Construction in Asean region poised to grow by more than 6% annually over next five years
A report by GlobalData, a leading data and analytics company, has found that construction in the member states of the Association of South-East Asian Nations (Asean) is poised to grow by more than 6% annually over the next five years, with the combined value of megaprojects (with a minimum value of $25 million) across the region standing at $2.9 trillion.
This figure includes all projects from the announcement stage through to execution, the report said. An analysis of the pipeline by stage shows that the region provides huge opportunities with regards to a large volume of early stage projects, GlobalData said in a white paper prepared for Intermat Asean 2018 and Concrete Asia 2018, a regional trade show for construction, infrastructure and concrete sectors, which is held in Bangkok from September 6 to 8, 2018.
It added that just under $1.5 trillion of the projects are in the planning and pre-planning stages, which suggests that significant construction spend is to occur for a sustained period of time.
“The South-East Asia region continues to develop at a rapid pace, with economic growth projected to reach an annual average rate of cno5.1% during 2018–2022, the fastest among all global regions, and an acceleration from the healthy rate of 4.8% recorded in the past five years,” noted Danny Richards, GlobalData’s lead economist for Construction Industry.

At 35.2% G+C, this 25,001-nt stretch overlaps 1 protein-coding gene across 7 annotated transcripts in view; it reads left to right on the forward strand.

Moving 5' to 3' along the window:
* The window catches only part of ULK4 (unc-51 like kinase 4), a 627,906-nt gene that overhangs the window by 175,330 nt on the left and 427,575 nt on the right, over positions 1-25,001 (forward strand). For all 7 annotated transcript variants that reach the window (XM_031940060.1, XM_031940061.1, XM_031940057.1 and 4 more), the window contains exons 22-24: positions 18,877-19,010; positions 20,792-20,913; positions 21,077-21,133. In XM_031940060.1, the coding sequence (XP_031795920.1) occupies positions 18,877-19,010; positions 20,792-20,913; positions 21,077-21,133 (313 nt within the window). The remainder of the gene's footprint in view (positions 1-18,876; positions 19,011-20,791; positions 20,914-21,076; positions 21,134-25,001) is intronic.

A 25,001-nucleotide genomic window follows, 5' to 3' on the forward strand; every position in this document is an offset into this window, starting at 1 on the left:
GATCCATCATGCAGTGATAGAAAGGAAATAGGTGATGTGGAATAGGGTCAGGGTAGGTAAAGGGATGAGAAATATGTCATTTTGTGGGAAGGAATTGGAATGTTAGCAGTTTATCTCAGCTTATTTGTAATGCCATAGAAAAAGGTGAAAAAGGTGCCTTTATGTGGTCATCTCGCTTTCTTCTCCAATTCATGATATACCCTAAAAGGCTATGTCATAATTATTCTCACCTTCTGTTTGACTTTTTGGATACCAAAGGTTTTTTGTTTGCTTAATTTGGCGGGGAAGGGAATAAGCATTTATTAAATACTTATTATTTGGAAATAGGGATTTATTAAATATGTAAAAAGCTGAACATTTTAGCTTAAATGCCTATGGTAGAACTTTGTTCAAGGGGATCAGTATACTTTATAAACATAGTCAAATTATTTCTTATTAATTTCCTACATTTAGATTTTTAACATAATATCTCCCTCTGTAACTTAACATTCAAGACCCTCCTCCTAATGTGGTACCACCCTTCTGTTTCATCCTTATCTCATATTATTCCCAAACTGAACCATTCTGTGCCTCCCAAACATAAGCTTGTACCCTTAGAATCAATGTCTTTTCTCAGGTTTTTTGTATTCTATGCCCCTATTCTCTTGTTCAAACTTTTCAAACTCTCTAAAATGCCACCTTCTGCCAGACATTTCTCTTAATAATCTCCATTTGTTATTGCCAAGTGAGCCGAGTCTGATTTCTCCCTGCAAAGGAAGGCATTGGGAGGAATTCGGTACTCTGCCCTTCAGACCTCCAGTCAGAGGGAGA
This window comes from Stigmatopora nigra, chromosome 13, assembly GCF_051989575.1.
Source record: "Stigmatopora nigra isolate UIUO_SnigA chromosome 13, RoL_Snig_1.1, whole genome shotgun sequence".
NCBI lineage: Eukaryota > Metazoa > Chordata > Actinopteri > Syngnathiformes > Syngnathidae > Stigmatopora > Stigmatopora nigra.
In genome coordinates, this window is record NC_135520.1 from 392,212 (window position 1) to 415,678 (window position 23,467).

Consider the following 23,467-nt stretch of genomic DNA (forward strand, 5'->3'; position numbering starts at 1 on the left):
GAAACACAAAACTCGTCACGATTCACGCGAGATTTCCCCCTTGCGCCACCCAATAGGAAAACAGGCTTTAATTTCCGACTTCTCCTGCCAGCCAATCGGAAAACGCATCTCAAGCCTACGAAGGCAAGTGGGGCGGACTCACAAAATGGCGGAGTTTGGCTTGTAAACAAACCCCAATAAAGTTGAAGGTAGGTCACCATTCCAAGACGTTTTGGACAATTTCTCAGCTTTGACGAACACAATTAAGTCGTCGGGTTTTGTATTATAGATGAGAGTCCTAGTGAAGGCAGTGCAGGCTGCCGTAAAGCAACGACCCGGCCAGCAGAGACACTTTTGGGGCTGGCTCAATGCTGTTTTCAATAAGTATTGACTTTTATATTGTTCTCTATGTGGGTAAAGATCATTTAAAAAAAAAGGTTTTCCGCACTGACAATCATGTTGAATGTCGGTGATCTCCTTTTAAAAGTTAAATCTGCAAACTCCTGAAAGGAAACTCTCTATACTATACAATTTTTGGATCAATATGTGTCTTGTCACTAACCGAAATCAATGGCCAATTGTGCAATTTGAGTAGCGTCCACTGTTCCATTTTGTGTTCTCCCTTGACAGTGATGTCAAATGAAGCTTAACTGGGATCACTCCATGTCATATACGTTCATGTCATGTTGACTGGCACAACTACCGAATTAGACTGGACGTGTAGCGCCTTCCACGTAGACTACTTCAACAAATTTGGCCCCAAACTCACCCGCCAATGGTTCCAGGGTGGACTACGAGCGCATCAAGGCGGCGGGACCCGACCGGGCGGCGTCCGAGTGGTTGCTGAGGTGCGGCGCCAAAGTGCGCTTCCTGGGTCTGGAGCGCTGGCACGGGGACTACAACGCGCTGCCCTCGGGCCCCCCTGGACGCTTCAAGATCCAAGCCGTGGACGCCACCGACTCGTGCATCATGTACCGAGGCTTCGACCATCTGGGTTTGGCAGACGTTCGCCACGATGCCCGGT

Much of this growth is driven by investment in new infrastructure, while increasing domestic demand is driving the expansion in construction of buildings across the residential and non-residential sectors, he added.
“Although there are disparities in the pace of growth in construction output among the Asean member states, the region’s construction industry as a whole will grow by 6.1% on an annual average basis in the next five years,” noted Richards.
These projects are marginally behind the project growth of 6.5% in the thriving emerging markets in the Middle East and Africa, but the Asean region presents investors and developers with a lower level of risk of projects being put on hold or cancelled, as per GlobalData’s Construction Risk Index.
Richards added that reforms to encourage Public Private Partnerships (PPPs) were almost universal across the Asean region. The Philippines, Myanmar, Laos and Vietnam having undergone reforms to create more accessible markets for private sector investment in construction through PPPs, he explained. Indonesia has also undergone similar reforms, expanding the construction sectors eligible for PPPs and increasing incentives to invest.
Furthermore, the report added that land reform was another area that was under reform, with acquiring land in Indonesia now much fairer and transparent, while Vietnam has also implemented an initiative where foreign investors are allowed to acquire land and hold a majority stake in a commercial or residential project.